You’re kicking off your sophomore NASCAR Cup Series season at the Daytona 500. How will you approach this year’s race?
“For me, I just run the smartest race I can possible. I think you have to be aggressive in speedway racing. I think you have to race the whole time, but there are times when, if you’re in a bad spot, you might try and do the smarter route and hang back or something. It’s something where it’s the biggest and most prestigious race of the year and it’s the first one, so I think we’re all going all out. I mean, everybody wants to put their name in that hat of being a Daytona 500 winner. I think it’s something everybody wants to do there, and we’re going to put it all on the line to try and put our HaasTooling.com Ford Mustang in victory lane.”
How much more confidence are you bringing into this year’s race compared to a year ago?
“That’s one thing that comes with experience and watching video. Every single situation is different and you just have to know what the right move is and that comes with experience and watching film and studying, and also racing the whole race. I think if you’re kind of lagging back the whole race, you might not have the confidence of making those big moves at the end.”
Where do you feel is the better place to be if the big one occurs, in front or it or behind it?
“You want to be in front of it, but being in front of it is not easy and it doesn’t guarantee anything, I guess. It can happen at any moment, is the problem, so you really just have to go and race. We talk about trying to game it and trying to stay in front of it or behind it and everything, but for the most part you’ve just got to go race, hope for the best. If things are getting crazy and you’re in a bad spot, maybe you back out, but for the most part you go and race.”
You’ll be racing in the Busch Clash by virtue of your race win and playoff appearance last year. What are your thoughts on that event, being that it’s on the road course for the first time this year, before you dig in for qualifying and Daytona 500 preparation?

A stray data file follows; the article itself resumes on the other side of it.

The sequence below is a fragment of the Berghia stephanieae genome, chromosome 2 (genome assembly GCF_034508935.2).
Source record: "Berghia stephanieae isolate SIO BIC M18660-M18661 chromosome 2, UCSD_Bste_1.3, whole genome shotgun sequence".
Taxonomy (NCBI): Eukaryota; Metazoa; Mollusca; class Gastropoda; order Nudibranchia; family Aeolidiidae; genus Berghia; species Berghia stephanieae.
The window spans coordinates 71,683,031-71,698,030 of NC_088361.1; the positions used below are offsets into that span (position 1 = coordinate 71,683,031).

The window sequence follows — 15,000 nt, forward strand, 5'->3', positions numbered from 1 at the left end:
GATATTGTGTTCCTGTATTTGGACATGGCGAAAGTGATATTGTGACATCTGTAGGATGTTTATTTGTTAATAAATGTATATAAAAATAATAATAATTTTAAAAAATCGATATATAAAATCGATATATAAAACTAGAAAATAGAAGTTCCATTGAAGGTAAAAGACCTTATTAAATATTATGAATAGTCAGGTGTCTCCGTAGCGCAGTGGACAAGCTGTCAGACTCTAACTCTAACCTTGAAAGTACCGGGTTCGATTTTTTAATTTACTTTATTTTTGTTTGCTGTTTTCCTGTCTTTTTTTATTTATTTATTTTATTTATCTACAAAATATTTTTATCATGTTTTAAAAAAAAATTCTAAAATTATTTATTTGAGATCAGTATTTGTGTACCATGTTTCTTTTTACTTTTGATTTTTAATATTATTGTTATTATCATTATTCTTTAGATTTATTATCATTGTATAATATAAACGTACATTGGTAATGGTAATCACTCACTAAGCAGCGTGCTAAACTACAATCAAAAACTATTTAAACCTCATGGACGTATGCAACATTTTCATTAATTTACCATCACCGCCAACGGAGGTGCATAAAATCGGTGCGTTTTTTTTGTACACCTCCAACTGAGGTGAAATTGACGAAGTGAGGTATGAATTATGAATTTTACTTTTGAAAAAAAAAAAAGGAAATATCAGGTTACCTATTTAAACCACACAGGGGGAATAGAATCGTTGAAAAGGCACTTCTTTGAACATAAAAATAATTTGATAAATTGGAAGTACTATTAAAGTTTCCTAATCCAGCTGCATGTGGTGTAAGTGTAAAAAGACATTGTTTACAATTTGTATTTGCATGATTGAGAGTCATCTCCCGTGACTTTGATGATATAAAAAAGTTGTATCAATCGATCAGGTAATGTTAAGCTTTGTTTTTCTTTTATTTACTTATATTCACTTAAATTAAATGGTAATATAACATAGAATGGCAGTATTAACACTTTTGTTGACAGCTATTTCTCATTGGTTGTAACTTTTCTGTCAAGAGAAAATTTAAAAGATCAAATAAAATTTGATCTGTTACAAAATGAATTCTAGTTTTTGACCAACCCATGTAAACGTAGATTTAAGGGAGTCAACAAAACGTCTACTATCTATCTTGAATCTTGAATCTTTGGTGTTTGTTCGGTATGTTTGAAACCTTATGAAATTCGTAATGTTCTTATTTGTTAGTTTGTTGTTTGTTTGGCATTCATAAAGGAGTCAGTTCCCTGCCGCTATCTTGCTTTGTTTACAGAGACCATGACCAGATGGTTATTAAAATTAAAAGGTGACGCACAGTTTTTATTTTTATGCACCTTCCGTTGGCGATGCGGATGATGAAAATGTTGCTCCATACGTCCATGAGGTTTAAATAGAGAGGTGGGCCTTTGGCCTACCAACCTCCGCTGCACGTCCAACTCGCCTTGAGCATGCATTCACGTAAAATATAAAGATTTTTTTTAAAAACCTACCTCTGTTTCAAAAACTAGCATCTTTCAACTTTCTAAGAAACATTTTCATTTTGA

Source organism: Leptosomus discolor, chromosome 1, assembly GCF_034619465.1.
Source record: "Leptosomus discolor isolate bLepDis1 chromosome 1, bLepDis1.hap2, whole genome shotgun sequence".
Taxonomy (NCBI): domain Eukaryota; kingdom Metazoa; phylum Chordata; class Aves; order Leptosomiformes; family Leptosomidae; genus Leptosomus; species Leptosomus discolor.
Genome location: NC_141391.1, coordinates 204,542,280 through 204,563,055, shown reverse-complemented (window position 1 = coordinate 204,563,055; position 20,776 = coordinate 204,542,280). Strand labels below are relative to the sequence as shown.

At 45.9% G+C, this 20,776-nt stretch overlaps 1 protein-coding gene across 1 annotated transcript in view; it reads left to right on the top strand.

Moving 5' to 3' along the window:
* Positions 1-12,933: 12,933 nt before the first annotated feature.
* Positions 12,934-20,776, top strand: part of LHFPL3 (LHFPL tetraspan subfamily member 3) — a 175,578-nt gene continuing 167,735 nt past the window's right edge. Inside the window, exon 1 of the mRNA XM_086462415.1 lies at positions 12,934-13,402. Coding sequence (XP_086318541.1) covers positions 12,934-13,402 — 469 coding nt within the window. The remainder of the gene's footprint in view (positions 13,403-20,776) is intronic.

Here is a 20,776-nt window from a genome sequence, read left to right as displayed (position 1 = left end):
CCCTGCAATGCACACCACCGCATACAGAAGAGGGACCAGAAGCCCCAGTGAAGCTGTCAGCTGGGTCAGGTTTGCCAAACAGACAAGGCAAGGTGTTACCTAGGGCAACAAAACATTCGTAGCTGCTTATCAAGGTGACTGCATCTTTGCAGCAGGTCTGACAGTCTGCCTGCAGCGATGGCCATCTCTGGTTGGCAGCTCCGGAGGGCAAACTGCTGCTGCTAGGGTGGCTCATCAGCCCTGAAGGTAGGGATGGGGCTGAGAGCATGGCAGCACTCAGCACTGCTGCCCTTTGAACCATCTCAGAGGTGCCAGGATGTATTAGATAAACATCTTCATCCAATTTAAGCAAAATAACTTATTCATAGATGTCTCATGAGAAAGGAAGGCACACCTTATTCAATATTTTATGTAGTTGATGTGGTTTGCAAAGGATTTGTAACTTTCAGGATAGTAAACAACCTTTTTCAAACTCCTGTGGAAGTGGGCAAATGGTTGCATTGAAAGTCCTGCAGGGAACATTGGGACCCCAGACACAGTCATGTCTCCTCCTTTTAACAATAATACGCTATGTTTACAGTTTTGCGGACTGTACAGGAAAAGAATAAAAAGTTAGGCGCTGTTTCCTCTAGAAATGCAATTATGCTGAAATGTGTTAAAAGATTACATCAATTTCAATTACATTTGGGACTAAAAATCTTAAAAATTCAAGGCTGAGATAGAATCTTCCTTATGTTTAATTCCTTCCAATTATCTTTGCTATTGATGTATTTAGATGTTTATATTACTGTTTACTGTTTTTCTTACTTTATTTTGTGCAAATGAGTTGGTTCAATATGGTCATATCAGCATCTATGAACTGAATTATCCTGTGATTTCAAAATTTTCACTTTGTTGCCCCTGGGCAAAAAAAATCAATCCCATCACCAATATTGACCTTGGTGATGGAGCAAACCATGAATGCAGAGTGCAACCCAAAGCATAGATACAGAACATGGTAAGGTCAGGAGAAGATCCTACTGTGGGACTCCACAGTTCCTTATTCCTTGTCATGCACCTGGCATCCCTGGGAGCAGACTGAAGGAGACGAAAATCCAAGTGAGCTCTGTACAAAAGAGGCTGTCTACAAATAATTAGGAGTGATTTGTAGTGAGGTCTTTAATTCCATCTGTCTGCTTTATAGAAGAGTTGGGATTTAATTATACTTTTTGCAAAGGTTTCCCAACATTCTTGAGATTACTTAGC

“It’s definitely an important race, especially with the amount of road courses that we are running this year. It’s a pretty important race because it’s one of the few races where we get to kind of almost use it as a little bit of a practice session for the road-course races to come. This one is not points-related, so you can go out there and try some things, maybe, and try to figure some things out for the future road courses. I think that’s the emphasis, or importance, of that race, for sure.”
What are your expectations for this year?
“I’m hungry to get going. I think we’re excited to try and go out there and run in the top-10. We’d like to win a race again and make the playoffs. I think that’s the biggest thing. Last year, we could hit it right from time to time and run in the top-10 and compete for a win, but we just need to do it more consistently and I think this year we have a lot more notes to look at. I have a lot better idea and more confidence in the cars, so I’m looking forward to trying to put ourselves in that category and try and be up front more. We’ve got to fight and claw to stay up there near the front and get stage points and make sure we’re there at the end of the race.”
By the end of your rookie Cup Series season last year, what do you feel you brought to the table at SHR?
“Your rookie year, you’re just making sure you’re not backing it into the fence and not tearing up racecars. So this year, you’ve been to all the racetracks, you have an idea of everything, so now you can go up there and really get aggressive with it and have some more confidence. I think we’re just really hungry to go out there and run toward the front more, and I think the more we can run toward the front and having those opportunities, we’re going to have more opportunities to win races. I’m ready to get the year going and get to Daytona.”
How big of a factor was the lack of practice time when the series returned to racing last May?
“It definitely hurt some to be a younger guy and not have the opportunity to really try things at the racetrack, whether it’s from a setup standpoint or just to kind of get used to the track or whatever it is. It definitely hurt a little bit, but you just have to learn to rely on different things like the simulator and watching videos and trying to really get ready before the weekend. It slows things down a little bit. I don’t know if it’s a make-or-break kind of thing, but it’s harder for the rookie guys and the younger guys to get up to speed because you don’t have the practice.”